Health Coalition warns Grimsby residents of health care privatization
Posted: March 15, 2019
MPP Oosterhoff says Bill 74 is about reducing bureaucracy
Mar 15, 2019
Ontario Health Coalition researcher Doug Allan addresses the crowd during a town hall meeting hosted by the coalition in Grimsby on Thursday, related to concerns surrounding the PC government’s proposed omnibus health care bill. Also pictured is CUPE Ontario president Fred Hahn and Niagara Health Coalition chair Sue Hotte. – Steve Henschel/Metroland
Despite ever-present concerns swirling around the future of the West Lincoln Memorial Hospital, there was only a small contingent of Grimsby residents gathered at town hall on Thursday night as the Ontario Health Coalition continued its tour through Niagara, drumming up opposition to Doug Ford’s proposed Bill 74.
Representatives from the coalition wrapped up a week of town halls in Niagara on Thursday night, all aimed at drawing attention to proposed changes under the omnibus health bill that effectively eliminates the system of local health integration networks in favour of consolidated oversight in Toronto via an Ontario Health board and the minister of health. While the Ford PCs have pitched the sweeping legislation as a means to eliminate bureaucratic spending in the health-care system, the health coalition views the bill as the thin edge of the wedge to drive restructuring and increasing privatization of services.
“Your Hamilton, Niagara, Haldimand, Brant Local Health Integration Network is now run out of Toronto,” said Ontario Health Coalition researcher Doug Allan, who said commitments on behalf of the Ford government to end hallway medicine and improve frontline care were promising at first.
“Instead we got more restructuring, more privatization,” said Allan, who raised concerns over the composition of the new Ontario Health board.
“There’s a very heavy dose of corporate Canada on that board,” said Allan. He went on to say Ontarians can likely expect the same sort of top-down restructuring of their local health-care delivery that came under the Mike Harris government of the 1990s.
Perhaps more troubling, he said, is the prospect of integrated family health teams serving as the primary point of service delivery across populations of 200,000 to 300,000. While the Conservatives have billed those changes as a way to restore localized control to health care, Allan said single pools of resources for each integrated team will see corporate and public interests fighting over limited resources.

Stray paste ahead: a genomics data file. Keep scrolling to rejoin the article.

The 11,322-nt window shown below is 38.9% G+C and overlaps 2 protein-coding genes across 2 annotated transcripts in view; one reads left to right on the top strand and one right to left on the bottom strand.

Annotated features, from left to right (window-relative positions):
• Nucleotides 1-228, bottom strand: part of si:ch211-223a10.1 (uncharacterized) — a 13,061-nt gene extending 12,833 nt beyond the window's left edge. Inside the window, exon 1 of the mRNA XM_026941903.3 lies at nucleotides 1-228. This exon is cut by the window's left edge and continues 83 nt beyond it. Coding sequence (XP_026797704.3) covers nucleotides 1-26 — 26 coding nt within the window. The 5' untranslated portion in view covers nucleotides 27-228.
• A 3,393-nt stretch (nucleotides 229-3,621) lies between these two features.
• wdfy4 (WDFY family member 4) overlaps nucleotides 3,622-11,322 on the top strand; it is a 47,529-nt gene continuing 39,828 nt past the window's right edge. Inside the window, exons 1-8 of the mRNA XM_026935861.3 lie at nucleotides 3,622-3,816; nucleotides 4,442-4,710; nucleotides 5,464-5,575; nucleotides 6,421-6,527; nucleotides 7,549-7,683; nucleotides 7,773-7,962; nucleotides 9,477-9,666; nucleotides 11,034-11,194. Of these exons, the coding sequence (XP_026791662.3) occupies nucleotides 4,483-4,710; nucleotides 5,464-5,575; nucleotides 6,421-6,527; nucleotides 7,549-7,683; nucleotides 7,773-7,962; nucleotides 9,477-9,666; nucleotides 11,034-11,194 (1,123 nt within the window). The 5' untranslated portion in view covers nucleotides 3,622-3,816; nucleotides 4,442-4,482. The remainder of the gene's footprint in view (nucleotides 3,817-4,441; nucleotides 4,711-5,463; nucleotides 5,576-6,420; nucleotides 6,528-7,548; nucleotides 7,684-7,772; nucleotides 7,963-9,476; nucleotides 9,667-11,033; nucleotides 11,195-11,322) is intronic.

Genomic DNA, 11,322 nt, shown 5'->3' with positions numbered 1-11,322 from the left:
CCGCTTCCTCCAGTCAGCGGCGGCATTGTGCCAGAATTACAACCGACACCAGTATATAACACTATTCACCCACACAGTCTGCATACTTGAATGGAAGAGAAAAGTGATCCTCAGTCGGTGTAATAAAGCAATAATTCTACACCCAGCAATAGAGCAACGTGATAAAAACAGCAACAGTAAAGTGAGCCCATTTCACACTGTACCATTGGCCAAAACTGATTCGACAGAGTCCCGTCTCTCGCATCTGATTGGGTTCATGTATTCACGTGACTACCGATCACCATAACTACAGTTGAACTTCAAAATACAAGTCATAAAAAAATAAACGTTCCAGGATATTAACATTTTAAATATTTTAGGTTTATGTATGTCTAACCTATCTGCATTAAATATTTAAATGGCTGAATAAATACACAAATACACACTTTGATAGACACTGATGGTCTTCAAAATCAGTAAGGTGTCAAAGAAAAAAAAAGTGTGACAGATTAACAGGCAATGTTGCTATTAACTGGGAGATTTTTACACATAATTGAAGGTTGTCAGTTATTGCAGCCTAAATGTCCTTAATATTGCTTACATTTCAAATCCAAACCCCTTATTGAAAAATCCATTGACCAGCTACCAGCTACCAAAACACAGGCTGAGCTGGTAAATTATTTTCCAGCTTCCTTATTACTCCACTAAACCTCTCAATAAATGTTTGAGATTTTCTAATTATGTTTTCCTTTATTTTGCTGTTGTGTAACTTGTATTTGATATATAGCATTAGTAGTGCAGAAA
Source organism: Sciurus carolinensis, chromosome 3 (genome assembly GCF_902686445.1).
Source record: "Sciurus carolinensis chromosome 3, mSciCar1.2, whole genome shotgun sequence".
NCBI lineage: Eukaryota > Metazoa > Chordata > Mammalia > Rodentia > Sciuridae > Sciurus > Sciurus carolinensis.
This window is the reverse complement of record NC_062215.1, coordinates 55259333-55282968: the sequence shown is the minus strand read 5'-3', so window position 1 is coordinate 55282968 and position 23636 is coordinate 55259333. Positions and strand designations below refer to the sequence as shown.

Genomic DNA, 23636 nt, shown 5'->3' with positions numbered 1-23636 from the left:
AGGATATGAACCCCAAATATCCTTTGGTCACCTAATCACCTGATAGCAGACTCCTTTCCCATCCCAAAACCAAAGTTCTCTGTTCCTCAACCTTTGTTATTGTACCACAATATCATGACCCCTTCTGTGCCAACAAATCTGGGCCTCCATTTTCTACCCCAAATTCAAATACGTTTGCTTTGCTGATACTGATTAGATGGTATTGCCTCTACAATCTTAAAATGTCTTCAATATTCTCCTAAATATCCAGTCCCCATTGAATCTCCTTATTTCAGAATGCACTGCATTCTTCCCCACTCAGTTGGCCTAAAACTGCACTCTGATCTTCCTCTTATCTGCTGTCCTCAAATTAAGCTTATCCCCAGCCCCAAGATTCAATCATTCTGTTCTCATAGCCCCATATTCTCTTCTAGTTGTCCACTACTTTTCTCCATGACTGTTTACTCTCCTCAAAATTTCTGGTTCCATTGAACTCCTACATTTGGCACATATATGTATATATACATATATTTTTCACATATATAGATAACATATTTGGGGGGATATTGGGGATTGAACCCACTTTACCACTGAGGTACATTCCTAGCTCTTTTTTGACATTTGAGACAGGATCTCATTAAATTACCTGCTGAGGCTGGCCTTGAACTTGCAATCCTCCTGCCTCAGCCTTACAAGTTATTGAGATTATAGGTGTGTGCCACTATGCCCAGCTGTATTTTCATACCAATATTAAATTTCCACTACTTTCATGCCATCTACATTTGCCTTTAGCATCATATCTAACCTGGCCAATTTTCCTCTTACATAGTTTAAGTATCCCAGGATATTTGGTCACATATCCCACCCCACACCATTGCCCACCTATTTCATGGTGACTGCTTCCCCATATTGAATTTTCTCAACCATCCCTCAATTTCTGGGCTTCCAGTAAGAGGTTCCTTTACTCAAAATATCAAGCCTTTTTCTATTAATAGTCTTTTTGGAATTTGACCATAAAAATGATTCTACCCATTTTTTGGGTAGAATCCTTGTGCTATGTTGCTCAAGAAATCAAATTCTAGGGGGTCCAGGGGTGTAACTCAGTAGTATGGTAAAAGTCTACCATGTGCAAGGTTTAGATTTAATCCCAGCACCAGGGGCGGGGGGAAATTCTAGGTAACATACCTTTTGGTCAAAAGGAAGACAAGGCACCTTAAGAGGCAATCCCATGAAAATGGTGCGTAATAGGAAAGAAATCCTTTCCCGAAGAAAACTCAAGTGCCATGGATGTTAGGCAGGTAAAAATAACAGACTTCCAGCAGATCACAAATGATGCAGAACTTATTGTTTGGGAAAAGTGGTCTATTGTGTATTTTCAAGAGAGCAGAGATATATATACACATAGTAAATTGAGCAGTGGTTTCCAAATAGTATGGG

“This is all part of a bigger picture of attack on small hospital rural health care,” said Allan.
CUPE Ontario president Fred Hahn spoke to the issue, cautioning residents against the legislation’s wording, replacing a commitment to public health care with a commitment to sustainability and value.
“Bill 74 doesn’t add one doctor, one nurse, one bed,” said Hahn.
He was quick to push residents into action, notably participation in an April 30 rally at Queen’s Park.
“It is actually possible for us to stop some of this,” said Hahn, who noted that the voice of Grimsby residents, in a PC stronghold riding, has increased clout with the ruling party.
Niagara West MPP Sam Oosterhoff said such fears are unfounded however, instead saying the proposed bill is aimed entirely at cutting bureaucratic costs and improving front line care.
“We’re committed to protecting our publicly funded health-care system,” he said, placing the blame of shortcomings in health care on the local health integration networks established by the previous Liberal government.
Currently, private enterprise handles a variety of services rolled into the Ontario health system, ranging from janitorial services to laboratory testing. Oosterhoff didn’t say if he supported the placement of for-profit enterprise in the larger publicly-funded system, but did say the bill won’t see any further services and work handed over to private companies focused on turning a profit.
“I don’t believe this is going to lead to privatization,” said Oosterhoff, who addressed the concerns related to a lack of local control, touting the proposed creation of Family Health Teams as a point of single-stop care as an increased means of localized input and control.
He said the government’s commitment remains to move forward on a new West Lincoln Memorial Hospital, despite the bill.